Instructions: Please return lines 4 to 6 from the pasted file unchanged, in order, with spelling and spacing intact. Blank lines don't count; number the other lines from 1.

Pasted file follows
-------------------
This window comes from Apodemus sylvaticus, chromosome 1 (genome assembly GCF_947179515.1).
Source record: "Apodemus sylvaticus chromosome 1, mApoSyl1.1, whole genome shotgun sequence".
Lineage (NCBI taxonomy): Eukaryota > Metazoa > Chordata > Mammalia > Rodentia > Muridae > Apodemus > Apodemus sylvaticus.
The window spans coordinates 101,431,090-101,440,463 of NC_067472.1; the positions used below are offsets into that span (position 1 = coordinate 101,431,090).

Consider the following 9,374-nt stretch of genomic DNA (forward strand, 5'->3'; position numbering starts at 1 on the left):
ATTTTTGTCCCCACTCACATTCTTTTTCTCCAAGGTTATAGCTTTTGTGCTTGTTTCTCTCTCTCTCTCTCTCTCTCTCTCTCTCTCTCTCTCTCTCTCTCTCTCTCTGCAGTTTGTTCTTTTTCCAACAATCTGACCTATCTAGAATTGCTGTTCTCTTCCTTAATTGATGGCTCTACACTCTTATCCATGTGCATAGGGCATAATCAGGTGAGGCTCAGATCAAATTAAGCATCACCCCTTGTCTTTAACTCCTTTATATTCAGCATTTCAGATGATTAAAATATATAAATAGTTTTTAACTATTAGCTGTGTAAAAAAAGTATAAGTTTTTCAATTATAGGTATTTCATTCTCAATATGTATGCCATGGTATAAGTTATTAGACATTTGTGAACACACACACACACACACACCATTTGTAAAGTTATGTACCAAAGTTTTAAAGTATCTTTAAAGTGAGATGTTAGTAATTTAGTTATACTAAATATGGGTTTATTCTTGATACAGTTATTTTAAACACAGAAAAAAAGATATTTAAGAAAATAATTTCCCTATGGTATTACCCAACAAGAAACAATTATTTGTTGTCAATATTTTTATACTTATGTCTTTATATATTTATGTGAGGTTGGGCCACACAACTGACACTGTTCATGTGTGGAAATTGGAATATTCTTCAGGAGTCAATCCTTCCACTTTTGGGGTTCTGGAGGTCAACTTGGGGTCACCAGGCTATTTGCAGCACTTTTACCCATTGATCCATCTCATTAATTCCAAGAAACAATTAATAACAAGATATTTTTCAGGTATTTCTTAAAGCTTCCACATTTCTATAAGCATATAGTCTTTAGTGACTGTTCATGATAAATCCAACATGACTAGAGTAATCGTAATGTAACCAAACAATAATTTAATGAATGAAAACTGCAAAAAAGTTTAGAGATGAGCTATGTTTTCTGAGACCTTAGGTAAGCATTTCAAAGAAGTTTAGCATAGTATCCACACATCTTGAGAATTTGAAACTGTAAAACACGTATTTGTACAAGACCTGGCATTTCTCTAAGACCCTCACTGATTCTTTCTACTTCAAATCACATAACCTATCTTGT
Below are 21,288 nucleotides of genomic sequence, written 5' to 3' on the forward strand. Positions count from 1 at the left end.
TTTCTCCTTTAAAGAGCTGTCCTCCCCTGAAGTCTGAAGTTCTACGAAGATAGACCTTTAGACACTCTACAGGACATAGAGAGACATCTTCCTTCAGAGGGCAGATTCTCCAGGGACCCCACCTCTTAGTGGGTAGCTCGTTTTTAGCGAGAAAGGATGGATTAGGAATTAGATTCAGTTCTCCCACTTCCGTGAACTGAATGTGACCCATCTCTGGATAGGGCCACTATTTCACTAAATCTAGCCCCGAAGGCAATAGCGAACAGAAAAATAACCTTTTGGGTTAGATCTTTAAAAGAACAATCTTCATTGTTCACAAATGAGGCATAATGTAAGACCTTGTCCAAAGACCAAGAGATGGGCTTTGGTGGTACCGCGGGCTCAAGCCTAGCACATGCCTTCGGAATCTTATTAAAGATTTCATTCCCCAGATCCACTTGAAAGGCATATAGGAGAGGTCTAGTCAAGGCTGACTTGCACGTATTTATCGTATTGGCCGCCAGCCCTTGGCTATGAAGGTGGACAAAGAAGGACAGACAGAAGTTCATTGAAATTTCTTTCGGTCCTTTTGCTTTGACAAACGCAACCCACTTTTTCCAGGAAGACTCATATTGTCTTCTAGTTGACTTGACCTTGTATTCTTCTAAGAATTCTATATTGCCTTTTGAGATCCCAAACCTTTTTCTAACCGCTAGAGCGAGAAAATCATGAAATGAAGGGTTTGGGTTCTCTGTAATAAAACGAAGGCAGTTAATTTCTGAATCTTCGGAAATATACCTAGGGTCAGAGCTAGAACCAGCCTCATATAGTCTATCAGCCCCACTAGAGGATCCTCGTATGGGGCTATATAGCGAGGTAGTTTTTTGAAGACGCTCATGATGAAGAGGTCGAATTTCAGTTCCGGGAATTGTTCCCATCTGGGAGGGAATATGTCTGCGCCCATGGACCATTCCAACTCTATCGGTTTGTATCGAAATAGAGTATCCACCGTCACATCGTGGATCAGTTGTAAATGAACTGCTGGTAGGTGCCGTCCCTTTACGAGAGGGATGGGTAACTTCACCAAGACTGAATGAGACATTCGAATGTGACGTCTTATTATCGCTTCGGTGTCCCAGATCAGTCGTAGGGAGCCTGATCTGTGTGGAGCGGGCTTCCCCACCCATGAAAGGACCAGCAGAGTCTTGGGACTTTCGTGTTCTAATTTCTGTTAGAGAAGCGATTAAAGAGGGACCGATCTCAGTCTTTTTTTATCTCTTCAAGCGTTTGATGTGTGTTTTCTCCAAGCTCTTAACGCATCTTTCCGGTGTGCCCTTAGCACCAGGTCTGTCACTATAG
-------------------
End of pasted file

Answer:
The window spans coordinates 101,431,090-101,440,463 of NC_067472.1; the positions used below are offsets into that span (position 1 = coordinate 101,431,090).

Consider the following 9,374-nt stretch of genomic DNA (forward strand, 5'->3'; position numbering starts at 1 on the left):
ATTTTTGTCCCCACTCACATTCTTTTTCTCCAAGGTTATAGCTTTTGTGCTTGTTTCTCTCTCTCTCTCTCTCTCTCTCTCTCTCTCTCTCTCTCTCTCTCTCTCTCTGCAGTTTGTTCTTTTTCCAACAATCTGACCTATCTAGAATTGCTGTTCTCTTCCTTAATTGATGGCTCTACACTCTTATCCATGTGCATAGGGCATAATCAGGTGAGGCTCAGATCAAATTAAGCATCACCCCTTGTCTTTAACTCCTTTATATTCAGCATTTCAGATGATTAAAATATATAAATAGTTTTTAACTATTAGCTGTGTAAAAAAAGTATAAGTTTTTCAATTATAGGTATTTCATTCTCAATATGTATGCCATGGTATAAGTTATTAGACATTTGTGAACACACACACACACACACACCATTTGTAAAGTTATGTACCAAAGTTTTAAAGTATCTTTAAAGTGAGATGTTAGTAATTTAGTTATACTAAATATGGGTTTATTCTTGATACAGTTATTTTAAACACAGAAAAAAAGATATTTAAGAAAATAATTTCCCTATGGTATTACCCAACAAGAAACAATTATTTGTTGTCAATATTTTTATACTTATGTCTTTATATATTTATGTGAGGTTGGGCCACACAACTGACACTGTTCATGTGTGGAAATTGGAATATTCTTCAGGAGTCAATCCTTCCACTTTTGGGGTTCTGGAGGTCAACTTGGGGTCACCAGGCTATTTGCAGCACTTTTACCCATTGATCCATCTCATTAATTCCAAGAAACAATTAATAACAAGATATTTTTCAGGTATTTCTTAAAGCTTCCACATTTCTATAAGCATATAGTCTTTAGTGACTGTTCATGATAAATCCAACATGACTAGAGTAATCGTAATGTAACCAAACAATAATTTAATGAATGAAAACTGCAAAAAAGTTTAGAGATGAGCTATGTTTTCTGAGACCTTAGGTAAGCATTTCAAAGAAGTTTAGCATAGTATCCACACATCTTGAGAATTTGAAACTGTAAAACACGTATTTGTACAAGACCTGGCATTTCTCTAAGACCCTCACTGATTCTTTCTACTTCAAATCACATAACCTATCTTGT